Fantasy Flight Games (FFG) publishes the third incarnation of the Star Wars RPG ; with a 3rd rule system.
I played Star Wars RPG in the 80’s and 90’s using the D6 System as published by West End Games starting 1987 (and by Descartes Editeur for the French version which was the one I had). This was before the dreaded Episode 1 was released. I might do a retro one day about this version as it has significant relevance for the verse.
Initially this game was not on my list, but I sumbled upon a group that was looking for a GM to play the FFG version of Star Wars. As it was an opportunity, I took the plunge and bought Star Wars Edge of the Empire and Star Wars Age of Rebellion core rulebooks, as well as a set of dice.
The FFG version of Star Wars is now four distinct games. In order of publication, Edge of the Empire (EoE) is about adventure on the edge the the Empire, in the outskirt of the galaxy, where crimelord make the law and population is sparse. PCs are scoundrels, outlaws or explorer through the rim of the galaxy away from the conflict — kinda like Han Solo and Chewbacca’s life before they got hired by Obiwan on Tatooine.
Age of Rebellion (AoR) came next and is about playing adventure as part of the Alliance to restore the Republic, that rebellion movement that fight against the empire ; mostly what’s happening after the battle of Yavin that led to the evacuation of the Rebel base and the destruction of the Death Star.
The third is Force and Destiny (FaD) and is centered around the Force, its mysticism and the Jedi order, where PCs are Jedi or still in training. FaD even offers a Knight level of play for highly powerful characters and epic adventures.
Each game come as a hardcover rulebook of about 450 pages in full colour, following a similar structure. At least 2/3 of the content is the same, albeit some chapters differ from one and another ; different set of Force powers, different spaceships and planets. All three have a matching beginner game in the form of a 48 pages rulebook (a simplified version) and a 32 pages adventure, as well as dice and accessories in a box, meant for beginners as an introduction. I haven’t any of these.
The fourth one break the rule by being only in the form of a beginner game, like all three have, set in the time of The Force Awaken. Any of the other three game can be used to continue further. Note: I do not have this one.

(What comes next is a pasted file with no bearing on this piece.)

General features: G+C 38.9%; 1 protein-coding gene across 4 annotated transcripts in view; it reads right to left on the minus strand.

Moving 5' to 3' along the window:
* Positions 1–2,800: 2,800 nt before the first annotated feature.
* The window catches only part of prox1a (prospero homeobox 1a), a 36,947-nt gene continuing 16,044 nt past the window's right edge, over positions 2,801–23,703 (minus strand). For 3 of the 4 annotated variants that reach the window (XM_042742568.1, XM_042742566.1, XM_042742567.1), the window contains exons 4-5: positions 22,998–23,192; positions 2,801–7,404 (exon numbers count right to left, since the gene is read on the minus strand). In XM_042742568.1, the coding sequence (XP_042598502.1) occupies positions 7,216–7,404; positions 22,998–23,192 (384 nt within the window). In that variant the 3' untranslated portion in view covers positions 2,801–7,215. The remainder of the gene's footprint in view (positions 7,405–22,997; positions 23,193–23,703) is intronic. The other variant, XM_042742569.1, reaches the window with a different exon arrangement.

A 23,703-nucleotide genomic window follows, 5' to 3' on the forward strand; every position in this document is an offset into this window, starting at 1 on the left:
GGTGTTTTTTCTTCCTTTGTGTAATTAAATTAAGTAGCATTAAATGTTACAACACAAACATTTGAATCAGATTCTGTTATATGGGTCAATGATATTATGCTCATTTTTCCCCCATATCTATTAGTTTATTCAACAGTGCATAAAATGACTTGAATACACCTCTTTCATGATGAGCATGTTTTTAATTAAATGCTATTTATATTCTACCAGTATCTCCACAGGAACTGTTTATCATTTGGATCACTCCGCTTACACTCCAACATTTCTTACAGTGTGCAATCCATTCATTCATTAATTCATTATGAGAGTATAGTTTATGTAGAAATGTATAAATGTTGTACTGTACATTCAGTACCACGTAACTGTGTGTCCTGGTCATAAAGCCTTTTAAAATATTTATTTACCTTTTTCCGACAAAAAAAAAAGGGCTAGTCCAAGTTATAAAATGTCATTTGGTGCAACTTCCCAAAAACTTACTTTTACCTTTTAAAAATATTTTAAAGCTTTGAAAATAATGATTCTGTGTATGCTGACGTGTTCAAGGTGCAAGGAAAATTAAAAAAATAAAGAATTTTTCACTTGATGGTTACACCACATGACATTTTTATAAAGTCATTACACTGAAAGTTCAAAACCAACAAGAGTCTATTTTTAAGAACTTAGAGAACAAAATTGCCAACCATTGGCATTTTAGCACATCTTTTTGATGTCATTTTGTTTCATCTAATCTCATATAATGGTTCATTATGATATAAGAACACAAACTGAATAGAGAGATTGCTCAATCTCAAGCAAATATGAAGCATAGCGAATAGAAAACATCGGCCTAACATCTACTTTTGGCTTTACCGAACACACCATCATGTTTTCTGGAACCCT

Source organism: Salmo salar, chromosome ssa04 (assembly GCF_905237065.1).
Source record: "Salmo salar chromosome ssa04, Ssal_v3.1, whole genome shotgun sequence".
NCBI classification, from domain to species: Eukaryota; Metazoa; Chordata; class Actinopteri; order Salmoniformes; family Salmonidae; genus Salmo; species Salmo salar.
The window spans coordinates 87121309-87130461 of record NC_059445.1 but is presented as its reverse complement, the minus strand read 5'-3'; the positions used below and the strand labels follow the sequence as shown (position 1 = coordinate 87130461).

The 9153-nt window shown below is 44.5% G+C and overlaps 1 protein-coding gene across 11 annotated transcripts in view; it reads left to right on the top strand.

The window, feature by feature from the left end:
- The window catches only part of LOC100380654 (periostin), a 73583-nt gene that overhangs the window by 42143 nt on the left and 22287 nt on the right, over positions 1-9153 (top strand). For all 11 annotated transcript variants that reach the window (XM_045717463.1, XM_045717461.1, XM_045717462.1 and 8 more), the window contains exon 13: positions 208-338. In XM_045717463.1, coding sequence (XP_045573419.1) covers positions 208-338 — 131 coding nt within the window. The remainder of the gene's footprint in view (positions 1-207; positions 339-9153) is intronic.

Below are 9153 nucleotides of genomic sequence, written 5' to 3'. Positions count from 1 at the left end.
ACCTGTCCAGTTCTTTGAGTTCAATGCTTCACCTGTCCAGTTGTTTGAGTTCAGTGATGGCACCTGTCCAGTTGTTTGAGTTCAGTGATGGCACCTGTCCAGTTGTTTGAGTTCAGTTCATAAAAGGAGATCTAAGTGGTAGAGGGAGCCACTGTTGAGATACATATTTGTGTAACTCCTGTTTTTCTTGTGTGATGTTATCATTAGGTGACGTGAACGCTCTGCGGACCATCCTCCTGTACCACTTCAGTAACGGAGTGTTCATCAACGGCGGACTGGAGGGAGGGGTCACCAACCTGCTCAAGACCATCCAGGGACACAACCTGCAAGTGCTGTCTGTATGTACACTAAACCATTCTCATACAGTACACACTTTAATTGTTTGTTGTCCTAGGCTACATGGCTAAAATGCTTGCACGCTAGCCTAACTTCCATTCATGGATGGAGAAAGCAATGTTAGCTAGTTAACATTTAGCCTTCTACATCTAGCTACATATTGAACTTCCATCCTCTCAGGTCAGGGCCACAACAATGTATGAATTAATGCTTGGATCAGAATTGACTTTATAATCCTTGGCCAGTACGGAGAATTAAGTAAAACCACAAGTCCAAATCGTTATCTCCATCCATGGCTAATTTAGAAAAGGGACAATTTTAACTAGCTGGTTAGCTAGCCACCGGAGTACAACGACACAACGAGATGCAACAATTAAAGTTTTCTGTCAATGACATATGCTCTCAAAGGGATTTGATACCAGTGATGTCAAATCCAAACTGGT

Each book is divided in 13 chapters:
Chapter 1 explain how to play the game, including the basic dice mechanism, and character progression.
Chapter 2 layout the character creation. While the chapters are similar in EoE, AoR and FaD, they differ in the races they offer as well as career and specializations, as well as the party resources. The other difference is EoE obligation vs AoR duty vs FaD conflict, we’ll see about that later.
Chapter 3 list the skills and chapter 4 list the talents.
Chapter 5 is the equipment, how the galactic economy works, how weapon maintenance work as well as how customizations are done.
Chapter 6 is the conflicts and combat resolution, and their consequence. What would be Star Wars without blasters.
Chapter 7 is about spaceships! spaceships! SPACESHIPS!. And vehicles. It explain how space ship battles happen, how interstaller travel works. It then list a bunch of vehicle and starships, as well that modification for this. The list is different for EoE and AoR with some overlap notable with the fighters and freighters. A serious missing piece is the stats for the Millenium Falcon that the old Star Wars from West End Games had.
Chapter 8 is about the Force. While neither EoE nor AoR are focused on the Force and Jedis, they both have possibility to have Force users as PCs with a career for Force user with a talent trees. The books also differ in which Force power are described. FaD on the other hand has much more information.